• Bank treasuries are perfectly in line with the overall survey results, with 41% of respondents seeing a bigger future for FRN covered bonds. Dutch, Swedish and UK treasuries are the most optimistic, while treasuries from the German speaking area aren’t the most enthusiastic.

    FRN covered by investor type

    Do you think that FRN covered bonds in EUR will play a bigger role going forward?

  • Asset managers are surprisingly the most open investor base to FRN covered bonds. Almost every second account sees a bigger future for the market. When looking at the answers more closely, there are no striking trends by region or size of the asset managers. There are as many small German asset managers liking FRN covered bonds as there are big Nordic investors, while there are at the same time accounts from the same regions and sizes with no preference for the format.
  • As we had expected, insurance companies are an investor group which will very likely never feature in FRN deals to any great extent. There were only a few insurance sector investors in the three year UniCredit deal and the same thing should stay unchanged in other FRN deals considering the 87% of respondents in our survey who don’t see a big future for FRN covered bonds.

Based on these results we think that there is underlying demand for covered bonds in FRN format. A potential market for FRN covered bonds in euros is, however, decidedly less deep than that of comparable fixed rate bonds.

On a positive note, despite regional differences demand would be fairly broad-based and not centred on one specific investor base, in our view. After all, we had from almost all regions at least some positive answers (with the Nordics standing out positively) and almost all investor types (with mainly insurance companies dropping out).

Issuers should thus be able to issue this format as long as they don’t target huge books and plan to issue Eu1bn-Eu2bn deals.

What maturities could be achievable?

After a general look at investor demand, the next question is which maturities could be doable. After all, covered bonds are a funding tool that is predominantly used for longer dated issuance. Issuing one, two or three year FRN covered bonds would certainly not be in the interest of most covered bond issuers. They would basically be matching the interest rate structure of the cover pool better but at the same time significantly increasing maturity mismatches.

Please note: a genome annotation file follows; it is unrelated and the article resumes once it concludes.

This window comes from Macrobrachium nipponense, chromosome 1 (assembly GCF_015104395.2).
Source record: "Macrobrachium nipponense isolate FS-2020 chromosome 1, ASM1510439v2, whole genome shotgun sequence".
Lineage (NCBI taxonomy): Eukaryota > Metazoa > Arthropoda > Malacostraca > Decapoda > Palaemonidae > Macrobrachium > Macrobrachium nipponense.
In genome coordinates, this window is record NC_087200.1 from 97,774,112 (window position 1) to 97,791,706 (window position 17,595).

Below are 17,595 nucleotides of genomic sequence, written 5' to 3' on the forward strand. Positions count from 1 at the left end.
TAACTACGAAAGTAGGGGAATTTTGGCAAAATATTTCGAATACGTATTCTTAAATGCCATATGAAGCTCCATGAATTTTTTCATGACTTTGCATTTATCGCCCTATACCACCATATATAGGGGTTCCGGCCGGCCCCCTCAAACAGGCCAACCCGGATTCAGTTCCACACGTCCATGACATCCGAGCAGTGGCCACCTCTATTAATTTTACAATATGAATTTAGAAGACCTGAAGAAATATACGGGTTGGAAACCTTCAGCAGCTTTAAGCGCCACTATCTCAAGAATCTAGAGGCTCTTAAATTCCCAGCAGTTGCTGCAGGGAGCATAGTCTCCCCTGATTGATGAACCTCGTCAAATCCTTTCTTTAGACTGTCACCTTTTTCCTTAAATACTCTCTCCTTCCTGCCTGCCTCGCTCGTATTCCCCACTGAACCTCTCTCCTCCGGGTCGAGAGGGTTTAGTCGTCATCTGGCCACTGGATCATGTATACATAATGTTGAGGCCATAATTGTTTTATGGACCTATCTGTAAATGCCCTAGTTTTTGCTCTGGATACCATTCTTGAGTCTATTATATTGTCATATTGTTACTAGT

How Long do you think - region

How long do you think issuers could issue FRN covered bonds?

The results of our survey showed that deals that are longer than the three year deal from UniCredit certainly look feasible. In fact 44%, the largest share of respondents, think that five year covered bonds could be doable. A handful of investors think that seven years is doable and some even say there is no difference between FRN and fixed rate covered bonds in terms of the maturities achievable. However, a safe bet here is probably that the biggest demand would be in the three to five year range.

The results by region look fairly similar, with one big exception being investors from peripheral countries. While the majority of investors sees a limit of achievable maturities in the three to five year area, around half of the accounts from the peripheral region see maturities of seven years and longer possible for FRN coupon structures. Given that many of these investors wouldn’t invest heavily into core sectors but stay with their own markets, though, we don’t think these answers carry big weight for the overall market. And even covered bond issuers from the periphery should know that many of the accounts mentioned here are not positive on FRN covered bonds in general and are thus less likely to buy actively.